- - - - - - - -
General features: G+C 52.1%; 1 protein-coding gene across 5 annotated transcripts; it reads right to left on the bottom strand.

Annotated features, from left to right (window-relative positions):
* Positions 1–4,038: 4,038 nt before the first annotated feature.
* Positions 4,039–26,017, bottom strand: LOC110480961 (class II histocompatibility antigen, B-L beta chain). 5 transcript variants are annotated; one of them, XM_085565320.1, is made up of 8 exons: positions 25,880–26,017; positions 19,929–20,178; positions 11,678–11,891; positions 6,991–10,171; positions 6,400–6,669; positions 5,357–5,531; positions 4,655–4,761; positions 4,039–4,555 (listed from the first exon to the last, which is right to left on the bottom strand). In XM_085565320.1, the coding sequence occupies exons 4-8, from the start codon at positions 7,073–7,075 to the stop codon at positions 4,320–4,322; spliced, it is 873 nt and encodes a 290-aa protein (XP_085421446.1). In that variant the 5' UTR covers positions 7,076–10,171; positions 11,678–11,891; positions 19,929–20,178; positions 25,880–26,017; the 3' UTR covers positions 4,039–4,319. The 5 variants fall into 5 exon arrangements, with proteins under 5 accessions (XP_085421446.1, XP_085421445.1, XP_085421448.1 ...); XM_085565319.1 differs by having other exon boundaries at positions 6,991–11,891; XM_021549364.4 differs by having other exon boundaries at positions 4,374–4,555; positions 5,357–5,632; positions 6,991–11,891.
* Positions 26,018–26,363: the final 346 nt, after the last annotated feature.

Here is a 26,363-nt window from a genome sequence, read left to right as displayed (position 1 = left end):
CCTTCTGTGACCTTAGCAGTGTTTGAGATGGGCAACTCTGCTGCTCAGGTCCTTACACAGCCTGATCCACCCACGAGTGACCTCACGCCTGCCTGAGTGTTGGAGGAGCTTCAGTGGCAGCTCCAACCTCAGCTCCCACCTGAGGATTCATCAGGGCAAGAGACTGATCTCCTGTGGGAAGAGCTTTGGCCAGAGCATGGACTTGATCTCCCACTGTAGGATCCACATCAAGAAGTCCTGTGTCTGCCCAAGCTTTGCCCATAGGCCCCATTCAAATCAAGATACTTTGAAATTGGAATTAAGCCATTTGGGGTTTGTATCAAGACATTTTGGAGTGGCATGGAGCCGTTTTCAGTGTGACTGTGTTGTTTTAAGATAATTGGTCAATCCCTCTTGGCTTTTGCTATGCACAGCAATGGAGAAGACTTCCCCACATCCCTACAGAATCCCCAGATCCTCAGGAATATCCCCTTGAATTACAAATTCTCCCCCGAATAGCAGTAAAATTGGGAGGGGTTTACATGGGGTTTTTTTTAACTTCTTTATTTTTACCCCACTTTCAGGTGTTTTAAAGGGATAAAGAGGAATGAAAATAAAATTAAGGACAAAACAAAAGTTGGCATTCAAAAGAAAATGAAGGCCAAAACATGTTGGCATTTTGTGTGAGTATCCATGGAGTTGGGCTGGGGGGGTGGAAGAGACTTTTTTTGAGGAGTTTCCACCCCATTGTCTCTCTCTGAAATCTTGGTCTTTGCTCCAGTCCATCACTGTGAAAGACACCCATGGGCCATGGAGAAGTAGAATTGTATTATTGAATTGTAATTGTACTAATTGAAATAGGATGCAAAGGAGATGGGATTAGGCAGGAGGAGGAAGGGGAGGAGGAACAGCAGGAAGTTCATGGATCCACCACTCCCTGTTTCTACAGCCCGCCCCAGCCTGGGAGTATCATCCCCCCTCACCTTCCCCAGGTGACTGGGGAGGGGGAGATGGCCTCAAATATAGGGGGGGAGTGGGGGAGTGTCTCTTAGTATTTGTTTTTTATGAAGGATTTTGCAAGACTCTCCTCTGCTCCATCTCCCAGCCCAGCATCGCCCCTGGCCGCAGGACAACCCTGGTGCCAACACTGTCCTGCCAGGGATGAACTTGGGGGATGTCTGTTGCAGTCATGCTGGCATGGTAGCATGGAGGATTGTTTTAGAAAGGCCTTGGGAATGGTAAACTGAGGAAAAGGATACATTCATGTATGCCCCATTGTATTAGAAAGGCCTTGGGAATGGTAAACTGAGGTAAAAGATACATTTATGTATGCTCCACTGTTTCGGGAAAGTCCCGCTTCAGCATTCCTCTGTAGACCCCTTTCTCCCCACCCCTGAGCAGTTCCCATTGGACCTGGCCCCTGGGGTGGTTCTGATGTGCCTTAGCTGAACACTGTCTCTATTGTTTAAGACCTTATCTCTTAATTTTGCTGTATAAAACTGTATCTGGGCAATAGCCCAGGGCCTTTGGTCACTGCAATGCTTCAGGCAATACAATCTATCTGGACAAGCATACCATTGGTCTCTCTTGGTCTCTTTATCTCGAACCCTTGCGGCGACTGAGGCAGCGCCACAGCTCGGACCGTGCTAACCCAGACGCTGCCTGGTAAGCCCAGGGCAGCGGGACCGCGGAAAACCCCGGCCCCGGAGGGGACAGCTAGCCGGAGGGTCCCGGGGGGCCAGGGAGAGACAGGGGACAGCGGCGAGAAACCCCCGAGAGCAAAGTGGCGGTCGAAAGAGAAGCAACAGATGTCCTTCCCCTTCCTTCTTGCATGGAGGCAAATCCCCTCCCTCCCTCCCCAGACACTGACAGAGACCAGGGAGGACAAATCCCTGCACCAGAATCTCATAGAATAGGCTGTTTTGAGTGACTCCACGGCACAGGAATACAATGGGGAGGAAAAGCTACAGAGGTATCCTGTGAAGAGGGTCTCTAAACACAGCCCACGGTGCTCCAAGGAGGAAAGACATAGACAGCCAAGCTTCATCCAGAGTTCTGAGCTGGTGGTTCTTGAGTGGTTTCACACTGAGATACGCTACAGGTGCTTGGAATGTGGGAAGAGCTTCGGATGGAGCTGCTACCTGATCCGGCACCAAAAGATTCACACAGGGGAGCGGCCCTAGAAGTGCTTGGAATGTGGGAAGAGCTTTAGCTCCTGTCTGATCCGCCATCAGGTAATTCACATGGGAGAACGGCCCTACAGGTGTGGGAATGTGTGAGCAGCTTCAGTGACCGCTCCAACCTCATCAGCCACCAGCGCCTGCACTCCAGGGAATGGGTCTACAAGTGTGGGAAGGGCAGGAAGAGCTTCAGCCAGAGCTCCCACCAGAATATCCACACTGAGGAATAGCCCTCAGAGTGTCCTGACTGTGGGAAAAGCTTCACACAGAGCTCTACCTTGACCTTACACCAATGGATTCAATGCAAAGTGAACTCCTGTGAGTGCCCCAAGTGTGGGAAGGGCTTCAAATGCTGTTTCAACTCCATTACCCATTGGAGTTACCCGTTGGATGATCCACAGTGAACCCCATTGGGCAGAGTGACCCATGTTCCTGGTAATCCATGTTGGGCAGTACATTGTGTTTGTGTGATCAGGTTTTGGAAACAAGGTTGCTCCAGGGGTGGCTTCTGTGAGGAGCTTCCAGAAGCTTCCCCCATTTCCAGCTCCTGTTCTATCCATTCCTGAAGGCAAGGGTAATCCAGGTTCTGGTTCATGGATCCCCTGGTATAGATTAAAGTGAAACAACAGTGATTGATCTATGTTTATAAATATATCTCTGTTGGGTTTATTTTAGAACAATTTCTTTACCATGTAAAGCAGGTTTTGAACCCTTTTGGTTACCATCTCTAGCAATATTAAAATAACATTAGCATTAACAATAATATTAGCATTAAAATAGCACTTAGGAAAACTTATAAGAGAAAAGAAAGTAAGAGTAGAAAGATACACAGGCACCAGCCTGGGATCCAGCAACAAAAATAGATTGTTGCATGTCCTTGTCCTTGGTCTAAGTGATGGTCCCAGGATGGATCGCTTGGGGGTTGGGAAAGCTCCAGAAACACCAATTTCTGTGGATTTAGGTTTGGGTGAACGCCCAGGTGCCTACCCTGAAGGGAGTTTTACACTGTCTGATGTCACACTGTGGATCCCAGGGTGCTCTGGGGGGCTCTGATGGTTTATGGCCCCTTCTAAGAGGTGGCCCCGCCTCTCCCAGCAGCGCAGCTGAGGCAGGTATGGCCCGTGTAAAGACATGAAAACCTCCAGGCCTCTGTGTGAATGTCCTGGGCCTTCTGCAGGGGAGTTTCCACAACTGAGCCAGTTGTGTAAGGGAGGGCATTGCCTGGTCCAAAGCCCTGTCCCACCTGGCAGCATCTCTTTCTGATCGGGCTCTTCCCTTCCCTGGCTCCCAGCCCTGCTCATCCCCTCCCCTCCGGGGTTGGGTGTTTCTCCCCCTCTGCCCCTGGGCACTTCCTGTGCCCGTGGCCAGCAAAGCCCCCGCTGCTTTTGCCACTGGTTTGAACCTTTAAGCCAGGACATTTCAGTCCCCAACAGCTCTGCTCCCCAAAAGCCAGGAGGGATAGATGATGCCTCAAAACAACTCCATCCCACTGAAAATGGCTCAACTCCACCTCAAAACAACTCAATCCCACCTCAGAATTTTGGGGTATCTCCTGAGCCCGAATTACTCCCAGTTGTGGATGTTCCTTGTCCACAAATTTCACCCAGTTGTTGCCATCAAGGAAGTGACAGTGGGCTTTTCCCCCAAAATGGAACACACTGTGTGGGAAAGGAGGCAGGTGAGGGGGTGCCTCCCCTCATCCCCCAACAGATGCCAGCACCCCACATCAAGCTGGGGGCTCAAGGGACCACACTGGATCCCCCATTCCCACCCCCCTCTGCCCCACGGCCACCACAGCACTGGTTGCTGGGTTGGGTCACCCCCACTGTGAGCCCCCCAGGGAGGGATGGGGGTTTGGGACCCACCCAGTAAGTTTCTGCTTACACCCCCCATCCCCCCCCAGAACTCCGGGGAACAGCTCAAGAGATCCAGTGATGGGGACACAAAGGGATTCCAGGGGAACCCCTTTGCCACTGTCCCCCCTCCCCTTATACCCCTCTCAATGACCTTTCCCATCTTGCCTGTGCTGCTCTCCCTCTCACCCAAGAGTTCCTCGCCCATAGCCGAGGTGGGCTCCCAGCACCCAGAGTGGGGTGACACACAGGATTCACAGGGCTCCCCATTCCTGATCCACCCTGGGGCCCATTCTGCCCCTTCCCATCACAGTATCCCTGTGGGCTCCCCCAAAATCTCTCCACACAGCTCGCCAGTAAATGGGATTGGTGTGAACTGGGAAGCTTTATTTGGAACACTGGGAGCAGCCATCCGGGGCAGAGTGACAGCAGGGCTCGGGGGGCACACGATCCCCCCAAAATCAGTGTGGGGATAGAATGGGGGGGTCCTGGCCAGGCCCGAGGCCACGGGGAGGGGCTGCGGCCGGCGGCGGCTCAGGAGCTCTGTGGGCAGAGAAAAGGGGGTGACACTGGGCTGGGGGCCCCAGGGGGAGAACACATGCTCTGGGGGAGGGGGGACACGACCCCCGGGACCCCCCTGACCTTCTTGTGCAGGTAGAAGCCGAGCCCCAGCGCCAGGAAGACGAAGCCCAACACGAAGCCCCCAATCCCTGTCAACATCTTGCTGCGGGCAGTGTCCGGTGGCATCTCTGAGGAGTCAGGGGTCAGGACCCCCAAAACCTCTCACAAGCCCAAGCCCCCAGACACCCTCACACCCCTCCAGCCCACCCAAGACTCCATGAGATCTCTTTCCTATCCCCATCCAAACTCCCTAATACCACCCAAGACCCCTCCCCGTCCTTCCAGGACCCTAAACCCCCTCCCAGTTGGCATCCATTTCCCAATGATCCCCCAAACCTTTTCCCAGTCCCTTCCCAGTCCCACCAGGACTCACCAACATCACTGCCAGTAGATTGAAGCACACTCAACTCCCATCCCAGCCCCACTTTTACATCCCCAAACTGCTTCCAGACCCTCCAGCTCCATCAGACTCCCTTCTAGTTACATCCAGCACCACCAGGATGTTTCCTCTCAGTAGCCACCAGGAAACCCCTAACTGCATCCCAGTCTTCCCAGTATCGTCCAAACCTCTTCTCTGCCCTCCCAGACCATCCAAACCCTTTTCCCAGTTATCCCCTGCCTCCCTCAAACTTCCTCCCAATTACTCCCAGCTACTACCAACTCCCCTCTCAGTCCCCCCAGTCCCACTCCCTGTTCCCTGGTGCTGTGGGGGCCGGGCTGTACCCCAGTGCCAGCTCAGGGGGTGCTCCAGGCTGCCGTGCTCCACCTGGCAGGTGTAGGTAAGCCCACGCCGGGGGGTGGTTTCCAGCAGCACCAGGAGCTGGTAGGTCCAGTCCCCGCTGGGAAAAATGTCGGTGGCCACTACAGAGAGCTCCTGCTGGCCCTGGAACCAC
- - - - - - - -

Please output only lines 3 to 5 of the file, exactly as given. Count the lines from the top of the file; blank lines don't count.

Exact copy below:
* Positions 1–4,038: 4,038 nt before the first annotated feature.
* Positions 4,039–26,017, bottom strand: LOC110480961 (class II histocompatibility antigen, B-L beta chain). 5 transcript variants are annotated; one of them, XM_085565320.1, is made up of 8 exons: positions 25,880–26,017; positions 19,929–20,178; positions 11,678–11,891; positions 6,991–10,171; positions 6,400–6,669; positions 5,357–5,531; positions 4,655–4,761; positions 4,039–4,555 (listed from the first exon to the last, which is right to left on the bottom strand). In XM_085565320.1, the coding sequence occupies exons 4-8, from the start codon at positions 7,073–7,075 to the stop codon at positions 4,320–4,322; spliced, it is 873 nt and encodes a 290-aa protein (XP_085421446.1). In that variant the 5' UTR covers positions 7,076–10,171; positions 11,678–11,891; positions 19,929–20,178; positions 25,880–26,017; the 3' UTR covers positions 4,039–4,319. The 5 variants fall into 5 exon arrangements, with proteins under 5 accessions (XP_085421446.1, XP_085421445.1, XP_085421448.1 ...); XM_085565319.1 differs by having other exon boundaries at positions 6,991–11,891; XM_021549364.4 differs by having other exon boundaries at positions 4,374–4,555; positions 5,357–5,632; positions 6,991–11,891.
* Positions 26,018–26,363: the final 346 nt, after the last annotated feature.